have no pleasure in goodness, you may with certainty conclude the reason to be, that your pleasure is all derived from an opposite quarter. You have exhausted


upon the world. You have drunk too much of its poisoned waters, to have any relish for a pure spring.

Estimate, therefore, the genuineness of your religious principles; estimate the degree of your stability in religious practice, by the degree of your satisfaction in piety and virtue. Be assured, that where your treasure is, there will your delight be also. The worldly man rejoices in his possessions ; the voluptuous in bis pleasures ; the social in his friends and companions. The truly good man rejoices in doing justly, loving mercy, and walking lum

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bly with the Lord his God. He is happy, when employed in the regular discharge of the great duties of life. Spontaneous they flow from the affections of a pure heart. Not only from the keeping of the divine commandments, he expects, but, in the keeping of them, he enjoys a great reward. Accordingly, in the sentiments of holy men, recorded in Scripture, we find this spirit every where prevalent. Their language was :. Thy statutes have I taken as mine heritage for ever; for they are the rejoicing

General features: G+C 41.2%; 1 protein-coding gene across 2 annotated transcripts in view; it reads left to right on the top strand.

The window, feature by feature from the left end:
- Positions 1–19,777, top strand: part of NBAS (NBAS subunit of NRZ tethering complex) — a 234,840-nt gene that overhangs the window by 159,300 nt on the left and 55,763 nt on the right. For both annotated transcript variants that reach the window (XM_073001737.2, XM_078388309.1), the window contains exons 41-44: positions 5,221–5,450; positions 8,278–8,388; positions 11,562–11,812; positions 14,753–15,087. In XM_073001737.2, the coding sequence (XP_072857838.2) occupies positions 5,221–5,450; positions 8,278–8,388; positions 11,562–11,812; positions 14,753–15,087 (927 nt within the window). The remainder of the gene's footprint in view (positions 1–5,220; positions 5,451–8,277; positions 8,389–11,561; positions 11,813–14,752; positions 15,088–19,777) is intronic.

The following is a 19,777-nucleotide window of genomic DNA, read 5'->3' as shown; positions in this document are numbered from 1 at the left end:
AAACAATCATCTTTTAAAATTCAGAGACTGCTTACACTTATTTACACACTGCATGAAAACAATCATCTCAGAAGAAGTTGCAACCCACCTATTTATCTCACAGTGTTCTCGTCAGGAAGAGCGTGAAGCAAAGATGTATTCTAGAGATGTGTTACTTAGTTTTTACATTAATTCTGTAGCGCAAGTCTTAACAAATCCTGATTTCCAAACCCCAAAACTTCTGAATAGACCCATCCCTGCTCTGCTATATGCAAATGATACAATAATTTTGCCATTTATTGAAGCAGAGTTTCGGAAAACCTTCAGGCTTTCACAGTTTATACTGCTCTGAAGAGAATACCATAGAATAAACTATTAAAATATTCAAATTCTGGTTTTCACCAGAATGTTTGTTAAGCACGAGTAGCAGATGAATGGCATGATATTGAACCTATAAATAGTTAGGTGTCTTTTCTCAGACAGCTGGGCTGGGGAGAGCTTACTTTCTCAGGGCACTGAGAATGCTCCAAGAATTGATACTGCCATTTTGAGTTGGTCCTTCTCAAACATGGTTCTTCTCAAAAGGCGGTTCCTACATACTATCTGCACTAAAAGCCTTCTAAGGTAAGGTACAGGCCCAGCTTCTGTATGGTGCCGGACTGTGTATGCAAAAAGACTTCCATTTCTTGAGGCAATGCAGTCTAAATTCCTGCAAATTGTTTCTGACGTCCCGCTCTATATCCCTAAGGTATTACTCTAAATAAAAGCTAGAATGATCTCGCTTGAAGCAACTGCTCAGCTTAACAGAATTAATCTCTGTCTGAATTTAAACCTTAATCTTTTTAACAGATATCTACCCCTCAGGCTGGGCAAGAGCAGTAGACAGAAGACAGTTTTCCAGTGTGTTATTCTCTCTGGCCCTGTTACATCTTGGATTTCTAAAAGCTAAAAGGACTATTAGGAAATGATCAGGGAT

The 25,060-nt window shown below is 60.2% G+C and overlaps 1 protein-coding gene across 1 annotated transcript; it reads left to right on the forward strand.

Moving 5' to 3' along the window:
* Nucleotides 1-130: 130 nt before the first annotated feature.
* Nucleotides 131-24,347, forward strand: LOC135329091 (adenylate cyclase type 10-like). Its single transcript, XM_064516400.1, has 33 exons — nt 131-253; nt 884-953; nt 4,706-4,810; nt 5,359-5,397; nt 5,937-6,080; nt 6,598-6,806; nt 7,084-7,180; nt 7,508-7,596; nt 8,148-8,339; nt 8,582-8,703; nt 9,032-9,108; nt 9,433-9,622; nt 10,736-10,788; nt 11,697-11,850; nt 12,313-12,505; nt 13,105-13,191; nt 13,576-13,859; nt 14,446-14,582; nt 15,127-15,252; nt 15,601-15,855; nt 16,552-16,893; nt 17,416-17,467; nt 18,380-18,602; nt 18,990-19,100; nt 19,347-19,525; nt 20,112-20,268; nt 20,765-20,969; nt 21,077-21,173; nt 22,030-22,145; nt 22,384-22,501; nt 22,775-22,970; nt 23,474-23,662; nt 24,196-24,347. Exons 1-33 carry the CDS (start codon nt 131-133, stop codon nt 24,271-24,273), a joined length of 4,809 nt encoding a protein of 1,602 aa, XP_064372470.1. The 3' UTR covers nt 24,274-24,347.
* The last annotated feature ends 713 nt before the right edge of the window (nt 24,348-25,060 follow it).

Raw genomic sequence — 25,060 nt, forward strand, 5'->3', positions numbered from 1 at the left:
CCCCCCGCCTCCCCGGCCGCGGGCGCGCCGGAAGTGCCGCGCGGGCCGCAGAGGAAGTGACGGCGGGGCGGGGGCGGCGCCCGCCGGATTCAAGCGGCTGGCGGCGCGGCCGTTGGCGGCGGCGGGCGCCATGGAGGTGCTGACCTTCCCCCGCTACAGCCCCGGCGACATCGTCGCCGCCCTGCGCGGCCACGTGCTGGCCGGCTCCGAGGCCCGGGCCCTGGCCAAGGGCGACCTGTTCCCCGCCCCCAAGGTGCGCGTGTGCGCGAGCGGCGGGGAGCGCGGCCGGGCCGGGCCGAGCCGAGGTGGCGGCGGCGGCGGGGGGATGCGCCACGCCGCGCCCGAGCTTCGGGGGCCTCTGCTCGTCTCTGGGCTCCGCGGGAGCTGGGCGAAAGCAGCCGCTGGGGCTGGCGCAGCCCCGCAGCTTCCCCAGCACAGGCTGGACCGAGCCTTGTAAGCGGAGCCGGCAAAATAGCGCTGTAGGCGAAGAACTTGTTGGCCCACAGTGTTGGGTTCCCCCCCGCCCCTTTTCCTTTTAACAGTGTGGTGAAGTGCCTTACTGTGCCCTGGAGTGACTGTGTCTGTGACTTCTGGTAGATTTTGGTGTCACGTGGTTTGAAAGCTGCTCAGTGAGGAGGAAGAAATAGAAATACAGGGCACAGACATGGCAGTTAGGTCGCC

heart. They are my songs in the house of my pilgrimage. They are sweeter than honey, and the honey-comb. Whom have I in heaven but thee? and there is none upon earth that I desire besides thee. They did not receive the spirit of bondage, but the spirit of adoption. They were filled with peace and joy in believing. They rejoice in hope of the glory of God. As soon as the Ethiopian eunuch received from Philip the light of the Gospel, that light revived and cheered his heart. A new sun seemed to arise; a new glory to shine around him. Every object brightened; and he went on his way rejoicing. * After the same manner should every good man proceed in bis journey through life, with a serene and cheerful spirit. Consterna

* Acts, viii. 39.